Cross-Ice Hockey Mandatory for players under 7, starting this Hockey Season

Share with the hockey world...Email this to someonePrint this pageShare on Facebook0Tweet about this on TwitterShare on LinkedIn0Share on Google+0Pin on Pinterest0Share on Tumblr0Share on Reddit0

Smaller sized rinks for younger players will be enforced for the upcoming 2017 – 2018 season by Hockey Canada. Hockey Canada is confident that this mandate will allow younger players to refine foundational hockey skills.

After many years of light enforcement, Hockey Canada is now mandating cross – ice hockey for children who are in the Initiate age group (ages 7 and under). The protocol for reduced ice rinks will start in the upcoming 2017 – 2018 hockey season.

The Initiation Program, which was started 35 years ago, has always recommended cross – ice hockey. However, the implementation of cross – ice hockey varied in different communities. Other countries such as Sweden and the United States have already mandated cross – ice rinks for younger age groups.

Not everyone is supportive of this rule. Some blogs and forums have expressed that this new strategy will hold players back. One commenter on an article for Hockey News stated that a problem with cross – ice hockey is, “Time and space. They are not being taught the team aspects of the game, passing, getting open, and learning to anticipate plays.”

On the contrary, there are several studies that support cross – ice hockey. Vice President of Membership Development at Hockey Canada, Paul Carson , stated that Hockey Canada watched videos of young players on ice. Carson stated that what he saw in the footage was that, “ The entire shift is puck control by two players and eight other players skating up and down the ice following the play, and maybe even at some point deciding, ‘I might as well wait down here. It’s going to come back eventually.” Carson also noted that the footage revealed that there were multiple breakaways by the strongest player on the team. Additionally, USA Hockey did a study that showed considerable differences when using cross – ice rinks. With less ice space, USA Hockey noted that there was twice as many puck battles, double the amount of pass attempts and five times as many passes were received.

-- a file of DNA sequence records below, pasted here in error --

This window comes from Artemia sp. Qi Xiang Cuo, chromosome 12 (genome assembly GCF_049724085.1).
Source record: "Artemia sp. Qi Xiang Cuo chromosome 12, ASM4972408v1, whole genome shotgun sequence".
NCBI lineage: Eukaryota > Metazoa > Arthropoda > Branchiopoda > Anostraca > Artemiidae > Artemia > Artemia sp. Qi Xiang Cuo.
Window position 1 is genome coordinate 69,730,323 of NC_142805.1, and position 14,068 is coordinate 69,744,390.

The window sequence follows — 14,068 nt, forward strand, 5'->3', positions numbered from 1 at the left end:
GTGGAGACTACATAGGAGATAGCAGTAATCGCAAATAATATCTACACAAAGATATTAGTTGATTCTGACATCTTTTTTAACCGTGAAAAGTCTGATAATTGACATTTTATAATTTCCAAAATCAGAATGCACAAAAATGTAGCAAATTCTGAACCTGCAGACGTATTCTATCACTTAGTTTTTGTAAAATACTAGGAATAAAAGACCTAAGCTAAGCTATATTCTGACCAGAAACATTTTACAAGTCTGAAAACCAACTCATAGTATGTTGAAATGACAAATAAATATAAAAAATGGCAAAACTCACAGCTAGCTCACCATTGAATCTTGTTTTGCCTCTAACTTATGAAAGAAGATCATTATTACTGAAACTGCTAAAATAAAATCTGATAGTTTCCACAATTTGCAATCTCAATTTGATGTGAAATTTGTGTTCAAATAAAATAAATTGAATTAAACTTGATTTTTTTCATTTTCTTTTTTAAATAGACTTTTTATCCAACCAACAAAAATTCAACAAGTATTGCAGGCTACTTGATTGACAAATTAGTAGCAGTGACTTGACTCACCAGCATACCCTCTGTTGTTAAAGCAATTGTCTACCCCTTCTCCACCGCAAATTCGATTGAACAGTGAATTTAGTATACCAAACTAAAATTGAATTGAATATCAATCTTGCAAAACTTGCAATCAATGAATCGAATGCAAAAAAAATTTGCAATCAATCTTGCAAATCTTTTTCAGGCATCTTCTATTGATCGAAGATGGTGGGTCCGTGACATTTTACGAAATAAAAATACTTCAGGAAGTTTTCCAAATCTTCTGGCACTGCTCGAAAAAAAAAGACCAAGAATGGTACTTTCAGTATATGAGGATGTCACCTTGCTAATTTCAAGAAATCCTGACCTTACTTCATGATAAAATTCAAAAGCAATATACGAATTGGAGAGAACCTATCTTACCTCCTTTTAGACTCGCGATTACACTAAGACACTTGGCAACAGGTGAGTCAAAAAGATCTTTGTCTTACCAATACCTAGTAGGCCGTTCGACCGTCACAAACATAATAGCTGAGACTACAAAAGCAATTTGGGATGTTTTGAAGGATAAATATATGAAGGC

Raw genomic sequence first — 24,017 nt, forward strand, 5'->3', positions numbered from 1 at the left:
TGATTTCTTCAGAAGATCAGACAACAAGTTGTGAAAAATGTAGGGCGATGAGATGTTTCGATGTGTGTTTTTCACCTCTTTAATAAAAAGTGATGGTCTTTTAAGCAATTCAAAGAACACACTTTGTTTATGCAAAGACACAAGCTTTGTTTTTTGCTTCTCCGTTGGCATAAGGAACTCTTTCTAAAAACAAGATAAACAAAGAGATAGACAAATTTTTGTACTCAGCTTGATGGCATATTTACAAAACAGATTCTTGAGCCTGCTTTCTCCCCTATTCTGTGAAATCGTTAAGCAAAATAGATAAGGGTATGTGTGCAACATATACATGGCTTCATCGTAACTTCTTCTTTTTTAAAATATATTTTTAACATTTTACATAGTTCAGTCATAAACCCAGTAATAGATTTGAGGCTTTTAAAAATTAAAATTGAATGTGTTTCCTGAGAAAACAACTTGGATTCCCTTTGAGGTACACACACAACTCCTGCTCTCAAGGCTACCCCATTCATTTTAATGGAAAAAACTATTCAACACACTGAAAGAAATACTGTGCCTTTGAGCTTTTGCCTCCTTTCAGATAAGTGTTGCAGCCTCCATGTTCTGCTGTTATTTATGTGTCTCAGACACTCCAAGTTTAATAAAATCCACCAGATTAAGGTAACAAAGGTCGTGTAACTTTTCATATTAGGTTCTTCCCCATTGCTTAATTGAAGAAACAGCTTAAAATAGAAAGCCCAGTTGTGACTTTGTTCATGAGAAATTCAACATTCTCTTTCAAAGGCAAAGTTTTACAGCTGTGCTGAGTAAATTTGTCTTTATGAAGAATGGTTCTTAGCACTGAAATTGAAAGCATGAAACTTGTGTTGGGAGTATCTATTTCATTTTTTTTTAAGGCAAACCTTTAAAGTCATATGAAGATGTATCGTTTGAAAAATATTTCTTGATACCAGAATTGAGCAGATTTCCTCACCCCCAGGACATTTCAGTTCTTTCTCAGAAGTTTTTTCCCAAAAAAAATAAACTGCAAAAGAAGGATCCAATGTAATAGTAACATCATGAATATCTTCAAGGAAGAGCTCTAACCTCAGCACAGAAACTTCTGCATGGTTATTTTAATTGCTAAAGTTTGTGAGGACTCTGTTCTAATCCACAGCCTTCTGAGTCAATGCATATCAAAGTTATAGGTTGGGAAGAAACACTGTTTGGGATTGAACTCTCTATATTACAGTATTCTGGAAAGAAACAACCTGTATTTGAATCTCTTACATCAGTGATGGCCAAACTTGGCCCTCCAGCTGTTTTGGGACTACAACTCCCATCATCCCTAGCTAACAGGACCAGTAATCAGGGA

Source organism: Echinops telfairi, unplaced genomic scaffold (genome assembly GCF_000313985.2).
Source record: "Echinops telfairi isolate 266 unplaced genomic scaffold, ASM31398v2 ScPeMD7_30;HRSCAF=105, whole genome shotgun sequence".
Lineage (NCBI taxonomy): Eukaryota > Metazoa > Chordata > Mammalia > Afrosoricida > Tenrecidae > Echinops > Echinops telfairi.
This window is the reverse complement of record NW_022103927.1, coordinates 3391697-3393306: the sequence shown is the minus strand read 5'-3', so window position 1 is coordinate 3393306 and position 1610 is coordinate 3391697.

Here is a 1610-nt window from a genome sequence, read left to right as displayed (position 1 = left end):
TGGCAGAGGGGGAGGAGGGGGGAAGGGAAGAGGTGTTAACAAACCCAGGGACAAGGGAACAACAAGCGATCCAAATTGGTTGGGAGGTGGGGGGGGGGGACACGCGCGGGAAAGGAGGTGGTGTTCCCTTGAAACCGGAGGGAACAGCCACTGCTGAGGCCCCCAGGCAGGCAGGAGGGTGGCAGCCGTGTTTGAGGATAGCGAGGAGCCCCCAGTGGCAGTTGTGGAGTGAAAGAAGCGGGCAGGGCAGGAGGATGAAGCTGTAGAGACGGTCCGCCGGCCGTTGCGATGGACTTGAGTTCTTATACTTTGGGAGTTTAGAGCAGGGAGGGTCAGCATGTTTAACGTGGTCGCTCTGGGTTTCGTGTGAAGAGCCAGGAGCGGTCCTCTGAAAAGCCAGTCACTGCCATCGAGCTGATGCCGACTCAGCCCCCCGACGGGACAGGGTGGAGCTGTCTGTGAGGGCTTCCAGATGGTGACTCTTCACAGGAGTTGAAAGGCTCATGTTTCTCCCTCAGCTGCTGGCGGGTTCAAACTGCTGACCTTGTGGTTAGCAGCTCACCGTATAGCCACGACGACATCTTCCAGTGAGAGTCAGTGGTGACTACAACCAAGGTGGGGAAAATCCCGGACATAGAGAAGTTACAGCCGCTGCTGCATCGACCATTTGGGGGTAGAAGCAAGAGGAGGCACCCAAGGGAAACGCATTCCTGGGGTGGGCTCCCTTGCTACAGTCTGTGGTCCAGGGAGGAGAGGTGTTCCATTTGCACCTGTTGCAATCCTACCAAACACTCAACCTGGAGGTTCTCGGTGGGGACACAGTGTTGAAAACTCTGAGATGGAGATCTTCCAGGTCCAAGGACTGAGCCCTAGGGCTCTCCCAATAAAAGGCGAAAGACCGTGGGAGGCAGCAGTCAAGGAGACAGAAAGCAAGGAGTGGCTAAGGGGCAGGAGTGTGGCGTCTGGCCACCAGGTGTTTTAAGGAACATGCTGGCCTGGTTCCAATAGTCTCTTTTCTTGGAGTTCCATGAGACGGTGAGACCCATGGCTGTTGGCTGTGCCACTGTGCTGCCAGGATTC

Smaller ice rinks will allow more individuals to get ice – time. Players will get the chance to master foundational techniques such as shooting, battling for the puck and stick handling. Supporters of cross – ice hockey state that players of all ages and skill levels will be able to refine their craft. Other sports such as basketball, soccer and T – ball have already implemented similar accommodation strategies for younger age groups.

For this new protocol, special boards and bumpers will be used. However, Carson adds, that Hockey Canada is lenient on how the rinks are divided. Carson stated different examples for dividers like parents or two by fours.

Hockey Canada has started various initiatives in order to ensure that programs across Canada are properly informed about cross – ice hockey. This includes the newly launched app, Hockey Network, by Hockey Canada features videos and information on cross – ice hockey. The National Coaching Certification Program (NCCP), which is the program for entry level hockey coaches, will have resources to teach coaches about cross – ice hockey. Hockey Canada has also produced a video that advocates for cross – ice hockey. The video features the likes of Sidney Crosby, Bill Peters and Brian Jenners.

Written and reprinted with permission by Tim Turk – NHL Hockey Shooting & Scoring Coach
Special to HockeyClan

www.timturkhockey.com

www.hockeyskillstraining.com

Want to write about hockey? Join the HockeyClan community! While you are here visiting please go and Rate Rinks! You can rate every rink you have ever been to based on the most important criteria. Interested in doing your own Player’s Blog? Send your hockey story to us at main@hockeyclan.com

Share with the hockey world...Email this to someonePrint this pageShare on Facebook0Tweet about this on TwitterShare on LinkedIn0Share on Google+0Pin on Pinterest0Share on Tumblr0Share on Reddit0

Leave a Reply

Your email address will not be published. Required fields are marked *